I come from an overwhelmingly white suburb of Chicago with a median income significantly above the state average. The range of my interpersonal experiences back home is quite limited because of this; yet in my life, I’ve been fortunate to connect deeply with other people of many different identities. On a superficial level, this is because I go to Northwestern. But more deeply, it’s because I joined a fraternity.
Ariel Sheffey’s recent column implored members of Greek life to defend their affiliations given the notoriety our organizations have around campus and the country. At the root of Sheffey and others’ complaints is a concern that Greek life stands in the way of increased inclusion and equality for marginalized groups in our society. Since Greek life is typically defended from the perspective of tradition and nostalgia, it makes sense that it would seem anathema to progressive values. But my experience in a fraternity shows how Greek life actually has the potential to lead the way in fostering these values on campus.
In the time I’ve spent in my fraternity, I’ve developed meaningful friendships with fellow brothers who are students of color, from low-income families and non-U.S. citizens. The pernicious reality of segregation in our country along racial and class lines already makes this fact an anomaly for someone like me. Perhaps more importantly, though, these friendships are informed by the full spectrum of human life, from the defining to the banal. I’ve heard first-hand stories of discrimination and hardship from marginalized brothers. But I’ve also come to know their personal tastes and dispositions — knowledge that can only be gained over months and years in the same organization, but is essential to shattering crude stereotypes based in a lack of understanding. Overall, my fraternity has created a diverse, inclusive environment that integrates members of disparate social groups into an authentic community, a small but concrete victory for social justice.
Of course, diverse, inclusive student groups exist all across Northwestern, so why is Greek life in particular necessary for the promotion of social equality? Greek life is indeed uniquely positioned to promote these values because it is the most expansive, institutionalized kind of community on campus. The close brotherhoods and sisterhoods formed in Greek organizations, the same bonds that are accused of being cult-like by detractors, are actually the most effective means by which students from privileged backgrounds can really hear otherwise-silenced voices. Hallmates in dorms often drift apart as they became involved with student groups — especially, as it turns out, Greek life — and most of these student groups seldom interact in person outside their weekly meetings and the occasional social gathering. Greek brothers and sisters, however, live together and eat together. We work together and play together, laugh together and cry together. The unparalleled scope of Greek life allows it to significantly shape the lives of its members, so with a conscious commitment to integration and inclusion, Greek life can do more than any other campus institution to inculcate progressive values.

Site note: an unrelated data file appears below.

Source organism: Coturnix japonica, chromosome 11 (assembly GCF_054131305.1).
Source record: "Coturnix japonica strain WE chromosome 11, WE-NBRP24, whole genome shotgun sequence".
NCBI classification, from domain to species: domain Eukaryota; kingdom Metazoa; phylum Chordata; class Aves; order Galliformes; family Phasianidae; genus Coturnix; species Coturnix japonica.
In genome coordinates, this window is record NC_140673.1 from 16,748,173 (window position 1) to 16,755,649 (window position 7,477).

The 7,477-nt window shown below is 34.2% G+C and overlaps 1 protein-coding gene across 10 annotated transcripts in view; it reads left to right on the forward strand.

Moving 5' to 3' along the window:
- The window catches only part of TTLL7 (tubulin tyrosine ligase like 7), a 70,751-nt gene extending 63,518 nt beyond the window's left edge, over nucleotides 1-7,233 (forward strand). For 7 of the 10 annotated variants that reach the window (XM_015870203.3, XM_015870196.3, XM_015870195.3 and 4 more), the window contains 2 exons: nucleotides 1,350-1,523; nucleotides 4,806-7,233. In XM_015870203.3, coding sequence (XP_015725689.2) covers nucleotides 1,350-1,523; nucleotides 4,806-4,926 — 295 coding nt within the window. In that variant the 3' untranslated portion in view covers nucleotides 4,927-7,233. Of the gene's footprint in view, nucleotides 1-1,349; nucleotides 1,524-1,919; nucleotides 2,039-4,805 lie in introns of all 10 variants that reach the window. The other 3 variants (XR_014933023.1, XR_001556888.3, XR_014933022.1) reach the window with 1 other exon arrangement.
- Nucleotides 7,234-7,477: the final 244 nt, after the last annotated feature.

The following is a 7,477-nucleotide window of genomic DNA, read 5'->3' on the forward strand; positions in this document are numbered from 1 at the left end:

To do this, Greek life as a whole still needs to change in substantial ways. Fraternities and sororities must actively seek out new members who have historically been excluded from membership. Greek organizations must also eliminate pledging in order to fully ensure the equality of all brothers and sisters from the moment they drop their bids. Thankfully, my fraternity has done both. In the past, Greek life has all too often been an incubator for toxic values, but my experience in a fraternity at Northwestern shows that in the present, Greek life can instead be a source of egalitarianism, inclusion and respect for all people. I hope that Sheffey and other critics of Greek life will help us make that a reality.
Vice President of Programming, Sigma Phi Epsilon Fraternity